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HP closes Mercury deal

Mercury's management software added to the HP portfolio, while IBM launches promotion to win over HP clients.

Dawn Kawamoto Former Staff writer, CNET News
Dawn Kawamoto covered enterprise security and financial news relating to technology for CNET News.
Dawn Kawamoto
2 min read
Hewlett-Packard on Tuesday announced the completion of its merger with management software company Mercury Interactive, setting the stage for a revamped HP Software suite and renewed competition with IBM's software products.

HP, which two years ago increased its presence in the software market by offering new products and expanding its partner program with third-party software companies, is trying to reinvigorate its software strategy again with the $4.5 billion acquisition of Mercury. The deal will provide HP with Mercury's technology for managing applications development, while bolstering the company's OpenView management suite and network management offerings for data centers.

HP plans to delve into the details of its OpenView products and post-merger strategy next month during its HP Software Universe conference in Vienna, Austria, said Deborah Traub, vice president of OpenView Products.

Traub, along with Yuval Scarlat, a Mercury senior vice president of applications and product development, noted that because there is little overlap between the OpenView and Mercury product lines, there is relatively little integrating to do. HP plans to retain all the major brand names associated with each line, including OpenView, the executives said. Those brand names will reside under the HP Software umbrella.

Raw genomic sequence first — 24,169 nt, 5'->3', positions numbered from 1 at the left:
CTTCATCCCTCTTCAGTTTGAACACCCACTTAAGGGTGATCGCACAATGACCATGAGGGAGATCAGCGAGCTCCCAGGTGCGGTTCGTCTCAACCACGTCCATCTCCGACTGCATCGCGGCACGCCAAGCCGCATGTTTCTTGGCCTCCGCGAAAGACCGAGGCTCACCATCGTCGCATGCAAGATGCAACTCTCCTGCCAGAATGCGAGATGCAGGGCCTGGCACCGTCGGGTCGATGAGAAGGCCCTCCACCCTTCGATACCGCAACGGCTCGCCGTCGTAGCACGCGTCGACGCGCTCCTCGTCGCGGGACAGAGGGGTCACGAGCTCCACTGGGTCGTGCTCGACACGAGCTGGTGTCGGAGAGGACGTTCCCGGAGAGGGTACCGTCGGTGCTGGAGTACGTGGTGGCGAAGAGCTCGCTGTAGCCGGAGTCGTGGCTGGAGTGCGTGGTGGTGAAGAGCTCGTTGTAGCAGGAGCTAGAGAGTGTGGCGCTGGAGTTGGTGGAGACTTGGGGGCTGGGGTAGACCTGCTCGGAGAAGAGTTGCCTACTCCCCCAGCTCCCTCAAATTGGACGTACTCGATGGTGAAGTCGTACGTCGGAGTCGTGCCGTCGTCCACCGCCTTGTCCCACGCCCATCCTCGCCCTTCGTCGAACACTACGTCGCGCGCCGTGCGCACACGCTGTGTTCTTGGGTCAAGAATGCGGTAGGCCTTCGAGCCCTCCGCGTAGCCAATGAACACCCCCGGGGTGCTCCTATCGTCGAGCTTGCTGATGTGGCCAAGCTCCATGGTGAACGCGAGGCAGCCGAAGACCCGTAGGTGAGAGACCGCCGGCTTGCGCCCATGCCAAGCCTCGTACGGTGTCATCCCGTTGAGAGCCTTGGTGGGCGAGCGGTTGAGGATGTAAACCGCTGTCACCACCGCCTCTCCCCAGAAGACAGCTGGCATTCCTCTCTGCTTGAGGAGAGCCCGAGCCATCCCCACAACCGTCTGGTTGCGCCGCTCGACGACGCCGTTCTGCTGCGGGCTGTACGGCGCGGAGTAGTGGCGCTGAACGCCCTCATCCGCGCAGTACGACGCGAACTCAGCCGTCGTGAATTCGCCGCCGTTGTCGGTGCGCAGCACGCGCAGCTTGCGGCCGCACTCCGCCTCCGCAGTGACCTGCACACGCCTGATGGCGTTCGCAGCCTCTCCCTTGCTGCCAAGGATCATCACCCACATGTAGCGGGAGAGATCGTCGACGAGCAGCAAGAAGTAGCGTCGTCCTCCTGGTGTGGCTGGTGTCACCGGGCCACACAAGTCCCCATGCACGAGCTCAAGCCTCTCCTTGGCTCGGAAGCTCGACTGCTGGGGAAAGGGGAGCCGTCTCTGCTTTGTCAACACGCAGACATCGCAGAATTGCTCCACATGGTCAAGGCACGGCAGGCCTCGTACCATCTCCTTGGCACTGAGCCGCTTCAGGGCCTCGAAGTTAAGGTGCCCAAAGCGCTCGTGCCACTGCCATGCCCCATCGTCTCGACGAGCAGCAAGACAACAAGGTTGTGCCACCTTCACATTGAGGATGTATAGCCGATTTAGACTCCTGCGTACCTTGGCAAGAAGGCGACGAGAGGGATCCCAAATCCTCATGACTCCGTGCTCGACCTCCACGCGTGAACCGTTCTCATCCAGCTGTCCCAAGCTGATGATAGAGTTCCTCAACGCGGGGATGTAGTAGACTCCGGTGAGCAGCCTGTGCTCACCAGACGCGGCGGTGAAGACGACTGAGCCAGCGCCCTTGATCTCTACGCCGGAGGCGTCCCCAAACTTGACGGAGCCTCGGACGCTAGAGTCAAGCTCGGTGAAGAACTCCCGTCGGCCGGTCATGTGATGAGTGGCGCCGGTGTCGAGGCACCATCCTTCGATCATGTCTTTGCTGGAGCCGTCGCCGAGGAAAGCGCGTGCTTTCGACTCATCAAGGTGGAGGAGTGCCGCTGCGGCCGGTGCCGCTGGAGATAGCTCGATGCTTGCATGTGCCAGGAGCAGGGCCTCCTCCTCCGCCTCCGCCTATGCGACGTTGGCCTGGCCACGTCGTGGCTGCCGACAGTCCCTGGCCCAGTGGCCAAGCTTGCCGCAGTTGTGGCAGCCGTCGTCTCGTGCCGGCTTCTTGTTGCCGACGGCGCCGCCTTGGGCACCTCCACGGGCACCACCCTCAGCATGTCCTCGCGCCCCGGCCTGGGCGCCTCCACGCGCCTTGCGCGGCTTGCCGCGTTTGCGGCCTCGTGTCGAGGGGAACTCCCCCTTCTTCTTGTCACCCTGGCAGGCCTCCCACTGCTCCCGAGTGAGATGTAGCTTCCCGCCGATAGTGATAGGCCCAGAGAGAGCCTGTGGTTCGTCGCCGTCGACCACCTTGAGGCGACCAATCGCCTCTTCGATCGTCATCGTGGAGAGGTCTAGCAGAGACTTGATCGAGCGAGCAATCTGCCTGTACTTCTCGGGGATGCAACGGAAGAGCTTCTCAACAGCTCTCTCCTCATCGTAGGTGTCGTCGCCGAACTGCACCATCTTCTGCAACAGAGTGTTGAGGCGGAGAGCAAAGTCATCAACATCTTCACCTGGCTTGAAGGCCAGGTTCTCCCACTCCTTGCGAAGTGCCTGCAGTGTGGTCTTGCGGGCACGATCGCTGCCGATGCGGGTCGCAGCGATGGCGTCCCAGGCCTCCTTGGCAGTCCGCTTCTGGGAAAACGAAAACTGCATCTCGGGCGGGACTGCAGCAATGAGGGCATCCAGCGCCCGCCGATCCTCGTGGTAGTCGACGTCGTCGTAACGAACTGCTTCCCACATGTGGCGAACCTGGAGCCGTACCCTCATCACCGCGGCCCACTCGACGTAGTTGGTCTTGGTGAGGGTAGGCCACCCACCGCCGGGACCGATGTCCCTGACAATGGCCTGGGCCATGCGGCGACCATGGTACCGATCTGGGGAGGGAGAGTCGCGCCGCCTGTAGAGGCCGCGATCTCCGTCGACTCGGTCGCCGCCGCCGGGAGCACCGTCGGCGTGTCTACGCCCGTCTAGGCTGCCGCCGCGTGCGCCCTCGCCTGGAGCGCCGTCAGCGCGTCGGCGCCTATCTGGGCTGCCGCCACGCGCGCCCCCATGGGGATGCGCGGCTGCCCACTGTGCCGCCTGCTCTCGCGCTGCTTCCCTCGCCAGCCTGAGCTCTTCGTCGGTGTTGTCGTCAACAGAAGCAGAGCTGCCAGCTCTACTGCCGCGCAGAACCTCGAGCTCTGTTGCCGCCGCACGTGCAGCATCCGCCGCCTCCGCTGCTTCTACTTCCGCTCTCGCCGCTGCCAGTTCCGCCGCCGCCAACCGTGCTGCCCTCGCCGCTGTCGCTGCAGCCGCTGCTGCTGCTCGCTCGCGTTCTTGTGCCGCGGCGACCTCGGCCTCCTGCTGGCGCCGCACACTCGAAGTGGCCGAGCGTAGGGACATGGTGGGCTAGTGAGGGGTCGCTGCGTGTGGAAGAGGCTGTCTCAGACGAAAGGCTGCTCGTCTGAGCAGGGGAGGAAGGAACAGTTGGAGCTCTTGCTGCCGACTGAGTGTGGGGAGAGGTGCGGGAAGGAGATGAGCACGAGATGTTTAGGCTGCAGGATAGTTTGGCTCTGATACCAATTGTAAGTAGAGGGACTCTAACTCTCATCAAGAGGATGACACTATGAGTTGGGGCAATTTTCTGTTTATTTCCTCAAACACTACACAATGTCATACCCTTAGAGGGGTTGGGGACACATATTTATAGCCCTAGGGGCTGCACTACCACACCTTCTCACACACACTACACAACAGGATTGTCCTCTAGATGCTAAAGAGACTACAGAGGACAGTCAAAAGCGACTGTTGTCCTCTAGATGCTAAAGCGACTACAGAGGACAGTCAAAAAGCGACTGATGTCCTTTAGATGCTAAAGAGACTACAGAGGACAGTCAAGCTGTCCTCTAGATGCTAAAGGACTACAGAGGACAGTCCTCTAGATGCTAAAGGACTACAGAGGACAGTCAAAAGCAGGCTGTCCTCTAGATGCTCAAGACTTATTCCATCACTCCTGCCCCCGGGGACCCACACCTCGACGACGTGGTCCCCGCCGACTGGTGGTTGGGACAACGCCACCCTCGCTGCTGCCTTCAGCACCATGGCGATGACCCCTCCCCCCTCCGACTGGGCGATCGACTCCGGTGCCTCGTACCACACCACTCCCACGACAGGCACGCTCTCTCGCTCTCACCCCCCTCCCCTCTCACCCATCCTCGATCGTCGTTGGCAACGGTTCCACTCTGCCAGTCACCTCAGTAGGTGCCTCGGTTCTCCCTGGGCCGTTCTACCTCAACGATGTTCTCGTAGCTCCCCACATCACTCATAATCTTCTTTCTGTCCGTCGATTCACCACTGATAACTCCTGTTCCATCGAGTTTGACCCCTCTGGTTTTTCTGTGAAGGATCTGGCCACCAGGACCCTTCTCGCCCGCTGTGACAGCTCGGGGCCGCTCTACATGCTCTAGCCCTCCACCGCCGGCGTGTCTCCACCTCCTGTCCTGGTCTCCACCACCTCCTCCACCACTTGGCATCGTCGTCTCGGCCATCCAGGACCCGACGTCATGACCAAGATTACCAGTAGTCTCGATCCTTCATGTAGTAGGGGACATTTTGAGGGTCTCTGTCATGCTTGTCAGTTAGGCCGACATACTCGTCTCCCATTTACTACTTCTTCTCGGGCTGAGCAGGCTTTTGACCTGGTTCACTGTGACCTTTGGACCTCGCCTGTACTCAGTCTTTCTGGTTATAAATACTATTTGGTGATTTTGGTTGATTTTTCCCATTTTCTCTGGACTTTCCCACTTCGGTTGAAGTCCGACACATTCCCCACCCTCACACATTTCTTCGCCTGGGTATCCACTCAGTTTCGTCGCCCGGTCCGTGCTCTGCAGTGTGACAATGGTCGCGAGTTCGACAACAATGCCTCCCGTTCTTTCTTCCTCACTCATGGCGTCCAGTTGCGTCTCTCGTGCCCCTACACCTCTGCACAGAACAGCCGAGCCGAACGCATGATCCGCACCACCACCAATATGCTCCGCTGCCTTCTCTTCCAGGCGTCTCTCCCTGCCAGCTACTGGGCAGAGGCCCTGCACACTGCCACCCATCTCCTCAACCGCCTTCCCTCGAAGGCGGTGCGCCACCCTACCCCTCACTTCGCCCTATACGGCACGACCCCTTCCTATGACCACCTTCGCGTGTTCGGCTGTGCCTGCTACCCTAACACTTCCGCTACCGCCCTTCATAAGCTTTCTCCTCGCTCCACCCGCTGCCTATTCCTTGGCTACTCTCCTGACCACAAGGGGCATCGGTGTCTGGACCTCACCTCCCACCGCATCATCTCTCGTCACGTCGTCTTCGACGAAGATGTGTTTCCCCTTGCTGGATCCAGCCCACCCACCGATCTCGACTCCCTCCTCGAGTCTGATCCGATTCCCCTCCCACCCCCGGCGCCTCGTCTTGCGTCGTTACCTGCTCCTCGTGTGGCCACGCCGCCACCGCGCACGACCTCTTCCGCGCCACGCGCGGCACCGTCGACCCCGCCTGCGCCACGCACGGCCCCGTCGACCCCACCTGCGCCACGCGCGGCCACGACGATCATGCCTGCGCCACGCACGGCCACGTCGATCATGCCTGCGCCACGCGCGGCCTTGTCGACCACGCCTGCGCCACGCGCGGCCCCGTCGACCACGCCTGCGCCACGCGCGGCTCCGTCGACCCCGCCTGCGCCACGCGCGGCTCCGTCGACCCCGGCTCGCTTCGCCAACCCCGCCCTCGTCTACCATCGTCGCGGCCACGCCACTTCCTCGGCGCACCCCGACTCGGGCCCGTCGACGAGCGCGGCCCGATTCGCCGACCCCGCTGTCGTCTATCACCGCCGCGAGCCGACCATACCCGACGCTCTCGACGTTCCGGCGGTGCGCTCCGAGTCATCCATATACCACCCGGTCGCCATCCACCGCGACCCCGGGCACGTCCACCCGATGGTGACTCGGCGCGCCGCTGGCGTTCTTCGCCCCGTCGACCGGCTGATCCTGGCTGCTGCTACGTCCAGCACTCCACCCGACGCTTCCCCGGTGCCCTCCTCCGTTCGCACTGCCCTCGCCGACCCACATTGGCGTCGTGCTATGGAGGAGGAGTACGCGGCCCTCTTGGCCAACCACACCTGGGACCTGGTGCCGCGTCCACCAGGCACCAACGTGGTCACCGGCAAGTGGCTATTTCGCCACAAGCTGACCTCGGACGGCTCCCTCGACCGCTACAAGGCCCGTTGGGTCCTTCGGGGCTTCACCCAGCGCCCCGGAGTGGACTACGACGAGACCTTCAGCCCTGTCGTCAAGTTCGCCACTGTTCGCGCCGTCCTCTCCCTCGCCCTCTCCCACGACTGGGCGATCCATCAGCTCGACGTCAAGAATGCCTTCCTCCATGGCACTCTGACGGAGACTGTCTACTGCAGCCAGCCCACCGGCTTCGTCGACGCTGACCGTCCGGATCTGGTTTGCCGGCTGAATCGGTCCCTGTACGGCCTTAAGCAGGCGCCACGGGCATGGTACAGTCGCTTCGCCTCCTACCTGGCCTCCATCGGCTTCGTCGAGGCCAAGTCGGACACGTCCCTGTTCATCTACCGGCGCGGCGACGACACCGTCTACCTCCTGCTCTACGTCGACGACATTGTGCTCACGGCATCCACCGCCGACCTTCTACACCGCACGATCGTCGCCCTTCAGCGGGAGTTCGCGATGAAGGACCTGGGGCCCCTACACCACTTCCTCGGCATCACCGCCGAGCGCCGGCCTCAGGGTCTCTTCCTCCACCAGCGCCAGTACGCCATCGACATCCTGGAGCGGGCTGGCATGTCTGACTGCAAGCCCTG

IBM hardly idle
As HP sets the stage to revamp its software lineup, IBM has been preparing to exploit the situation.

IBM on Tuesday unveiled its HP-to-IBM migration promotion. IBM is offering Mercury and OpenView customers discounts of up to 25 percent on select Rational and Tivoli software if they switch out of HP and over to Big Blue.

"IBM is concerned with (the merger), and rightfully so," Scarlat said.

HP's software efforts, however, have not always gone smoothly. In 2002, HP abandoned its efforts in the e-commerce software market, despite having spent $470 million to acquire Bluestone Software.

Traub contends software products are strategically important to HP, as evidenced by the $4.5 billion "check" the company wrote to acquire Mercury. She added that the success of the deal hinges on execution of the merger, rather than on proving whether the products fit together.

HP is also involving HP Labs in its software efforts. HP Labs on Tuesday announced a research collaboration agreement with enterprise applications giant SAP. The Adaptive SAP project will focus on making the companies' hardware and software work in unison to operate as efficiently as possible, adjusting quickly to the customer's workload and to any changes in the customer's business processes.